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Tips For Residential Heating Oil Tank Owners

Residential heating oil tanks are tanks that store fuel oil to provide space heating on premises where they are located. Leaking heating oil tanks can contaminate public and private drinking water supplies, pollute soils, create the potential for fires and explosions, and subject tank owners to very expensive cleanup costs that are often not covered by typical homeowner’s insurance policies. With proper tank management, spills and leaks can be avoided.

How can heating oil tanks be protected from spills and overfills?

  1. 1. Routinely inspect the exterior of an aboveground tank and all attached equipment. Many times, leaks can easily be detected and corrected before extensive environmental damage occurs. Tanks and equipment should be inspected for uniform corrosion, pitting, holes, leaking pipes, loose joints, and loose fittings. Be aware that tanks can rust from the inside out, and corrosion failures do occur from water sitting at the bottom of the tank. A freshly painted tank does not mean that it is structurally sound!

    Aboveground tanks can collapse when the tank legs rust or when the soil underneath settles due to the freezing and thawing cycle. To prevent collapses, tanks and equipment should be frequently inspected for structural soundness, such as weak or unsteady support legs. Aboveground tanks should be installed on a concrete pad and be secured with floor flanges and concrete anchors. Never place an aboveground tank directly on the soil. Remember, a 275-gallon tank full of heating oil weighs over one ton. Aboveground tanks should be installed in a secure area, away from vehicular traffic, and be protected from high winds and any potential falling objects such as tree limbs, snow, ice, etc., that could damage the tank or break the attached equipment.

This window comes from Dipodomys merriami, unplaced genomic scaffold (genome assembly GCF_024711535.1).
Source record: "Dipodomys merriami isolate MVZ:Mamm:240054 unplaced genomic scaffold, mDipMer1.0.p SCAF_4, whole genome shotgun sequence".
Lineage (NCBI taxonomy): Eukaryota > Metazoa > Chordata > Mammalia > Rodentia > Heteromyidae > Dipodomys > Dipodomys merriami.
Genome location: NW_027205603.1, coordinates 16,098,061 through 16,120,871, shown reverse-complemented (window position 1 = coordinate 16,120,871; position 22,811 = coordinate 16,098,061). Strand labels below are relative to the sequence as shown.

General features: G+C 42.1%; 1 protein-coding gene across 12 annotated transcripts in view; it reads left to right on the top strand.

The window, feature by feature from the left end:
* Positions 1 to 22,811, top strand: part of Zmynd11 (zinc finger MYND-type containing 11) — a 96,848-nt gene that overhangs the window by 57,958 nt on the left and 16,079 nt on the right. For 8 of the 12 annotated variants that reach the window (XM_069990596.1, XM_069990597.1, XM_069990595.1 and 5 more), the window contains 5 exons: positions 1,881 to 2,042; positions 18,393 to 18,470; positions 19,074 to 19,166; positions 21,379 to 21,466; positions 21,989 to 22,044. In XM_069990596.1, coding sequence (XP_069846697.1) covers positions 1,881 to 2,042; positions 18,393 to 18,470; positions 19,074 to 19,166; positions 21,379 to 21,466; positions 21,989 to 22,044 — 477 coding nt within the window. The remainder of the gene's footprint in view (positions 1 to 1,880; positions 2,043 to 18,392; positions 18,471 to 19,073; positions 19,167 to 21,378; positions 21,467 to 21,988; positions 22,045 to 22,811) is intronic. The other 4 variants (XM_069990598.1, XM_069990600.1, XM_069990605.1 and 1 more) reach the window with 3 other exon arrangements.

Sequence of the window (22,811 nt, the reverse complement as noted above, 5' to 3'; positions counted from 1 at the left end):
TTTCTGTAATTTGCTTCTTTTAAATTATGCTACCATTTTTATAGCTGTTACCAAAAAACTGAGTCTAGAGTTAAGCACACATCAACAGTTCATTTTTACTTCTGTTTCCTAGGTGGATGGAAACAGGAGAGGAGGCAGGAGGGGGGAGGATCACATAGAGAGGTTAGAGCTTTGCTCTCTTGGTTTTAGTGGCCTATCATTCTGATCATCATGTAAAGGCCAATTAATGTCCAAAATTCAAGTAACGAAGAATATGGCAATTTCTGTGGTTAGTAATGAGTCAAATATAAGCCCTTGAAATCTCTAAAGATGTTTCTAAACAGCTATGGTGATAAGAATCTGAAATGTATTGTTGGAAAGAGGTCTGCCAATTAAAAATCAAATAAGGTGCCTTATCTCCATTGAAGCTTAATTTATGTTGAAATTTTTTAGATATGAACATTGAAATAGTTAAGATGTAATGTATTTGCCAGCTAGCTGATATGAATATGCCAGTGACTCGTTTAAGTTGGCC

1. 2. Install spill and overfill protection devices. Spills and overfills can occur when product is delivered to the tank. There are simple and generally inexpensive devices that can be installed on tanks to prevent this from occurring. The product distributor can advise the tank owner about available devices.
  1. 3. Ensure the tank address is clearly visible and the fill line is clearly marked. This is extremely important for multi-family dwellings and in areas where dwellings are located close together. Many spills and overfills have resulted from deliveries made to the wrong tank.
  1. 4. Consider a secondary containment structure. If a release from the tank does occur, the easiest way to limit the liability is to capture and contain the entire release before it enters the environment. Double-walled underground tanks, diked aboveground tanks, and retrofit structures for existing aboveground tanks are readily available. A product distributor can advise tank owners on various options.